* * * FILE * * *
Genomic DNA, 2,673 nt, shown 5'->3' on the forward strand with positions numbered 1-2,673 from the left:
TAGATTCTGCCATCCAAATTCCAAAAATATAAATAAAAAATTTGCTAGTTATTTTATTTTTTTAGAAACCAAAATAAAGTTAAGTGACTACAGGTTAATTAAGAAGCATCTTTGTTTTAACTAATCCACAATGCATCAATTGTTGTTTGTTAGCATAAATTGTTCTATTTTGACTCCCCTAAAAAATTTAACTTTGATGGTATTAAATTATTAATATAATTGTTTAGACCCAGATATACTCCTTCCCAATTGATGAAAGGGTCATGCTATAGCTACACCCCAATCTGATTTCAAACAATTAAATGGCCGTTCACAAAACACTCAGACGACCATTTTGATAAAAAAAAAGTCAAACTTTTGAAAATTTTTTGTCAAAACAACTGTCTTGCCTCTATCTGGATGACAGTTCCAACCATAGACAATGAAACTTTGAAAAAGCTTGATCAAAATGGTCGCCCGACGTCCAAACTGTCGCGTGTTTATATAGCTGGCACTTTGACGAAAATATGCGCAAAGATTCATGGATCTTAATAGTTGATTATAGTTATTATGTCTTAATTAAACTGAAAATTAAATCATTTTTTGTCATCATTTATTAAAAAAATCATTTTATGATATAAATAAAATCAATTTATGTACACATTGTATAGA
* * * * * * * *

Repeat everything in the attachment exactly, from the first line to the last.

Genomic DNA, 2,673 nt, shown 5'->3' on the forward strand with positions numbered 1-2,673 from the left:
TAGATTCTGCCATCCAAATTCCAAAAATATAAATAAAAAATTTGCTAGTTATTTTATTTTTTTAGAAACCAAAATAAAGTTAAGTGACTACAGGTTAATTAAGAAGCATCTTTGTTTTAACTAATCCACAATGCATCAATTGTTGTTTGTTAGCATAAATTGTTCTATTTTGACTCCCCTAAAAAATTTAACTTTGATGGTATTAAATTATTAATATAATTGTTTAGACCCAGATATACTCCTTCCCAATTGATGAAAGGGTCATGCTATAGCTACACCCCAATCTGATTTCAAACAATTAAATGGCCGTTCACAAAACACTCAGACGACCATTTTGATAAAAAAAAAGTCAAACTTTTGAAAATTTTTTGTCAAAACAACTGTCTTGCCTCTATCTGGATGACAGTTCCAACCATAGACAATGAAACTTTGAAAAAGCTTGATCAAAATGGTCGCCCGACGTCCAAACTGTCGCGTGTTTATATAGCTGGCACTTTGACGAAAATATGCGCAAAGATTCATGGATCTTAATAGTTGATTATAGTTATTATGTCTTAATTAAACTGAAAATTAAATCATTTTTTGTCATCATTTATTAAAAAAATCATTTTATGATATAAATAAAATCAATTTATGTACACATTGTATAGA